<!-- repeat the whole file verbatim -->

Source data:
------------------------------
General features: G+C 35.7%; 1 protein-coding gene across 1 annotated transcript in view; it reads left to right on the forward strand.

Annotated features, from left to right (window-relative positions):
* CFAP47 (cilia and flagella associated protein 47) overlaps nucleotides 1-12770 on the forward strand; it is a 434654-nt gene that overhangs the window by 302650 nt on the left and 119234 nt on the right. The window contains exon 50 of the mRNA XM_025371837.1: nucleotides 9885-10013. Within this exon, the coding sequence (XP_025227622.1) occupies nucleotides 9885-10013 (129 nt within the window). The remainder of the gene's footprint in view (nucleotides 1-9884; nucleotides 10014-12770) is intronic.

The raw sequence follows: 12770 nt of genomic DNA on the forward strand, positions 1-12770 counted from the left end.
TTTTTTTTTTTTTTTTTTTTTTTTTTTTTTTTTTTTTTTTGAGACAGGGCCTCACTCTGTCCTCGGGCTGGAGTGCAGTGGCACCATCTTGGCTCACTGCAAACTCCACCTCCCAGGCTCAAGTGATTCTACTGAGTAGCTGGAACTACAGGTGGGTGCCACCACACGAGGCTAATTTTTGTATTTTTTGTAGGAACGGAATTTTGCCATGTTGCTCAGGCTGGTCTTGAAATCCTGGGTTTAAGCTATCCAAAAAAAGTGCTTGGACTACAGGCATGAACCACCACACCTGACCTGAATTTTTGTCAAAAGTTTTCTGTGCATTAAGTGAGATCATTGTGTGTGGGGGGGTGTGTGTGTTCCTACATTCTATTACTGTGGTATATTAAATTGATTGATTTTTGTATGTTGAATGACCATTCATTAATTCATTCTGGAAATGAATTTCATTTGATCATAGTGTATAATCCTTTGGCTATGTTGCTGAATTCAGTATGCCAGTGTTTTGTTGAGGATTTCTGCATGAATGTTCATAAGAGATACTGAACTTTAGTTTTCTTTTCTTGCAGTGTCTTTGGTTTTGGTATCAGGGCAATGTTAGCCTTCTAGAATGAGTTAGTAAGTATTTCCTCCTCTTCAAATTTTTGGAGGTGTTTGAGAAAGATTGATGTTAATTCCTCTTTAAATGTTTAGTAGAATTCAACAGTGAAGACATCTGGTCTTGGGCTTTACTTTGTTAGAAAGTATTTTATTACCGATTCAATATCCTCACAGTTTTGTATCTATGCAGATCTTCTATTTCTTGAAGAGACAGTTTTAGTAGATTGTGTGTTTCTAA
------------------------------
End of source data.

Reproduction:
General features: G+C 35.7%; 1 protein-coding gene across 1 annotated transcript in view; it reads left to right on the forward strand.

Annotated features, from left to right (window-relative positions):
* CFAP47 (cilia and flagella associated protein 47) overlaps nucleotides 1-12770 on the forward strand; it is a 434654-nt gene that overhangs the window by 302650 nt on the left and 119234 nt on the right. The window contains exon 50 of the mRNA XM_025371837.1: nucleotides 9885-10013. Within this exon, the coding sequence (XP_025227622.1) occupies nucleotides 9885-10013 (129 nt within the window). The remainder of the gene's footprint in view (nucleotides 1-9884; nucleotides 10014-12770) is intronic.

The raw sequence follows: 12770 nt of genomic DNA on the forward strand, positions 1-12770 counted from the left end.
TTTTTTTTTTTTTTTTTTTTTTTTTTTTTTTTTTTTTTTTGAGACAGGGCCTCACTCTGTCCTCGGGCTGGAGTGCAGTGGCACCATCTTGGCTCACTGCAAACTCCACCTCCCAGGCTCAAGTGATTCTACTGAGTAGCTGGAACTACAGGTGGGTGCCACCACACGAGGCTAATTTTTGTATTTTTTGTAGGAACGGAATTTTGCCATGTTGCTCAGGCTGGTCTTGAAATCCTGGGTTTAAGCTATCCAAAAAAAGTGCTTGGACTACAGGCATGAACCACCACACCTGACCTGAATTTTTGTCAAAAGTTTTCTGTGCATTAAGTGAGATCATTGTGTGTGGGGGGGTGTGTGTGTTCCTACATTCTATTACTGTGGTATATTAAATTGATTGATTTTTGTATGTTGAATGACCATTCATTAATTCATTCTGGAAATGAATTTCATTTGATCATAGTGTATAATCCTTTGGCTATGTTGCTGAATTCAGTATGCCAGTGTTTTGTTGAGGATTTCTGCATGAATGTTCATAAGAGATACTGAACTTTAGTTTTCTTTTCTTGCAGTGTCTTTGGTTTTGGTATCAGGGCAATGTTAGCCTTCTAGAATGAGTTAGTAAGTATTTCCTCCTCTTCAAATTTTTGGAGGTGTTTGAGAAAGATTGATGTTAATTCCTCTTTAAATGTTTAGTAGAATTCAACAGTGAAGACATCTGGTCTTGGGCTTTACTTTGTTAGAAAGTATTTTATTACCGATTCAATATCCTCACAGTTTTGTATCTATGCAGATCTTCTATTTCTTGAAGAGACAGTTTTAGTAGATTGTGTGTTTCTAA